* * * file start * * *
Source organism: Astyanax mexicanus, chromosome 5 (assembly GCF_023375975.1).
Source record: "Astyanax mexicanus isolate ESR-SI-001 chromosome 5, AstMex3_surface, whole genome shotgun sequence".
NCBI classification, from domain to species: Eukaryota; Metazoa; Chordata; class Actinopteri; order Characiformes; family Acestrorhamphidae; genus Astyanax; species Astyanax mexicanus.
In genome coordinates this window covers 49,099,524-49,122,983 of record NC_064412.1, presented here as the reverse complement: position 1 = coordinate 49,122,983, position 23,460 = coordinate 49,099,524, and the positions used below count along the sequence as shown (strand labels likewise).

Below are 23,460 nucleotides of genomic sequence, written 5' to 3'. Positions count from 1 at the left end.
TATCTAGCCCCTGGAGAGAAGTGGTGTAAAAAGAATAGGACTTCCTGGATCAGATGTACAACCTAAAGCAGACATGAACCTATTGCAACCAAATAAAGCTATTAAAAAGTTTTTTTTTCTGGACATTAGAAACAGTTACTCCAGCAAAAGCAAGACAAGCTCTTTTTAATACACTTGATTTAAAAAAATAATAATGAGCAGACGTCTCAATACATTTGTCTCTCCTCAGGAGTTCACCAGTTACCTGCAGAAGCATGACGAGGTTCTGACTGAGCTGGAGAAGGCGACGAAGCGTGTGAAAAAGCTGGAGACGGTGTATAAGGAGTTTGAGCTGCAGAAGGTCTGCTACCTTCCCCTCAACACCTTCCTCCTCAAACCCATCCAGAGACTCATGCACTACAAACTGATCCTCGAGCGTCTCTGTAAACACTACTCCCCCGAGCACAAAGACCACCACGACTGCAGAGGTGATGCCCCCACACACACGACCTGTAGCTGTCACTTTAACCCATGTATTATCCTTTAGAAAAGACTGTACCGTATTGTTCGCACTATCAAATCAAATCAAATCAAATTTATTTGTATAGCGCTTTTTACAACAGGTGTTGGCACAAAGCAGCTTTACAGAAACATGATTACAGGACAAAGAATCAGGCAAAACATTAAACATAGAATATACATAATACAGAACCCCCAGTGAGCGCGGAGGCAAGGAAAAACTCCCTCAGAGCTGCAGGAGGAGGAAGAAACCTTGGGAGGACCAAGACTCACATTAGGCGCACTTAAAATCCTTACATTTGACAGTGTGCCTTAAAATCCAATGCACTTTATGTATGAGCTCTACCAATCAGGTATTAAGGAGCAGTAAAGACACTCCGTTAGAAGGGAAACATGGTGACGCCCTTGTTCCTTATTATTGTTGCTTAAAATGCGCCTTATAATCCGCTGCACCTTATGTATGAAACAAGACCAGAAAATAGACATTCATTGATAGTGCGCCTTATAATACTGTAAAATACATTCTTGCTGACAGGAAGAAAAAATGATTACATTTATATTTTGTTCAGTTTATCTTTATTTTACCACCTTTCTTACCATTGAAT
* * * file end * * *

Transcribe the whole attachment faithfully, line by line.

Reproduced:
Source organism: Astyanax mexicanus, chromosome 5 (assembly GCF_023375975.1).
Source record: "Astyanax mexicanus isolate ESR-SI-001 chromosome 5, AstMex3_surface, whole genome shotgun sequence".
NCBI classification, from domain to species: Eukaryota; Metazoa; Chordata; class Actinopteri; order Characiformes; family Acestrorhamphidae; genus Astyanax; species Astyanax mexicanus.
In genome coordinates this window covers 49,099,524-49,122,983 of record NC_064412.1, presented here as the reverse complement: position 1 = coordinate 49,122,983, position 23,460 = coordinate 49,099,524, and the positions used below count along the sequence as shown (strand labels likewise).

Below are 23,460 nucleotides of genomic sequence, written 5' to 3'. Positions count from 1 at the left end.
TATCTAGCCCCTGGAGAGAAGTGGTGTAAAAAGAATAGGACTTCCTGGATCAGATGTACAACCTAAAGCAGACATGAACCTATTGCAACCAAATAAAGCTATTAAAAAGTTTTTTTTTCTGGACATTAGAAACAGTTACTCCAGCAAAAGCAAGACAAGCTCTTTTTAATACACTTGATTTAAAAAAATAATAATGAGCAGACGTCTCAATACATTTGTCTCTCCTCAGGAGTTCACCAGTTACCTGCAGAAGCATGACGAGGTTCTGACTGAGCTGGAGAAGGCGACGAAGCGTGTGAAAAAGCTGGAGACGGTGTATAAGGAGTTTGAGCTGCAGAAGGTCTGCTACCTTCCCCTCAACACCTTCCTCCTCAAACCCATCCAGAGACTCATGCACTACAAACTGATCCTCGAGCGTCTCTGTAAACACTACTCCCCCGAGCACAAAGACCACCACGACTGCAGAGGTGATGCCCCCACACACACGACCTGTAGCTGTCACTTTAACCCATGTATTATCCTTTAGAAAAGACTGTACCGTATTGTTCGCACTATCAAATCAAATCAAATCAAATTTATTTGTATAGCGCTTTTTACAACAGGTGTTGGCACAAAGCAGCTTTACAGAAACATGATTACAGGACAAAGAATCAGGCAAAACATTAAACATAGAATATACATAATACAGAACCCCCAGTGAGCGCGGAGGCAAGGAAAAACTCCCTCAGAGCTGCAGGAGGAGGAAGAAACCTTGGGAGGACCAAGACTCACATTAGGCGCACTTAAAATCCTTACATTTGACAGTGTGCCTTAAAATCCAATGCACTTTATGTATGAGCTCTACCAATCAGGTATTAAGGAGCAGTAAAGACACTCCGTTAGAAGGGAAACATGGTGACGCCCTTGTTCCTTATTATTGTTGCTTAAAATGCGCCTTATAATCCGCTGCACCTTATGTATGAAACAAGACCAGAAAATAGACATTCATTGATAGTGCGCCTTATAATACTGTAAAATACATTCTTGCTGACAGGAAGAAAAAATGATTACATTTATATTTTGTTCAGTTTATCTTTATTTTACCACCTTTCTTACCATTGAAT